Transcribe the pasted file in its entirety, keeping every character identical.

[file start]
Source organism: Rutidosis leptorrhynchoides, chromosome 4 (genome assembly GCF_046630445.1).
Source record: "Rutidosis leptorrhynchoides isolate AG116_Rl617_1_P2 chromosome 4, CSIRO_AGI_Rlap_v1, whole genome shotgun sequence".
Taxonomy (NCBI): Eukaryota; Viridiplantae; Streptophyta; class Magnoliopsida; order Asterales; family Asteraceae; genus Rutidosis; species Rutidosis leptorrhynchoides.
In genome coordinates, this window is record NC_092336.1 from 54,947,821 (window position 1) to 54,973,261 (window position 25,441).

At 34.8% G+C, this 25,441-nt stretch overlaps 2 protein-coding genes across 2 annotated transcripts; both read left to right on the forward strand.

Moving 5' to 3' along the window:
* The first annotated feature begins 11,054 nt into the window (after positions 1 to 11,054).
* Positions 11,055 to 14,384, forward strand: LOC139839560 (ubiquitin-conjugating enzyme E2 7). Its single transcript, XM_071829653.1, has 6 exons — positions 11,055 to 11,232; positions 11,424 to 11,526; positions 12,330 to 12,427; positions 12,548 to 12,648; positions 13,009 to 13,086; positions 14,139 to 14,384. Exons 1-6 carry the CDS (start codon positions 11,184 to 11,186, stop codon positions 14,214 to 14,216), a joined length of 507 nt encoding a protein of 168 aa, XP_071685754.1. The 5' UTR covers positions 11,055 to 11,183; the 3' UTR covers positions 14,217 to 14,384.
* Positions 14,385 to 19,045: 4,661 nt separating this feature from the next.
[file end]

Source organism: Rutidosis leptorrhynchoides, chromosome 4 (genome assembly GCF_046630445.1).
Source record: "Rutidosis leptorrhynchoides isolate AG116_Rl617_1_P2 chromosome 4, CSIRO_AGI_Rlap_v1, whole genome shotgun sequence".
Taxonomy (NCBI): Eukaryota; Viridiplantae; Streptophyta; class Magnoliopsida; order Asterales; family Asteraceae; genus Rutidosis; species Rutidosis leptorrhynchoides.
In genome coordinates, this window is record NC_092336.1 from 54,947,821 (window position 1) to 54,973,261 (window position 25,441).

At 34.8% G+C, this 25,441-nt stretch overlaps 2 protein-coding genes across 2 annotated transcripts; both read left to right on the forward strand.

Moving 5' to 3' along the window:
* The first annotated feature begins 11,054 nt into the window (after positions 1 to 11,054).
* Positions 11,055 to 14,384, forward strand: LOC139839560 (ubiquitin-conjugating enzyme E2 7). Its single transcript, XM_071829653.1, has 6 exons — positions 11,055 to 11,232; positions 11,424 to 11,526; positions 12,330 to 12,427; positions 12,548 to 12,648; positions 13,009 to 13,086; positions 14,139 to 14,384. Exons 1-6 carry the CDS (start codon positions 11,184 to 11,186, stop codon positions 14,214 to 14,216), a joined length of 507 nt encoding a protein of 168 aa, XP_071685754.1. The 5' UTR covers positions 11,055 to 11,183; the 3' UTR covers positions 14,217 to 14,384.
* Positions 14,385 to 19,045: 4,661 nt separating this feature from the next.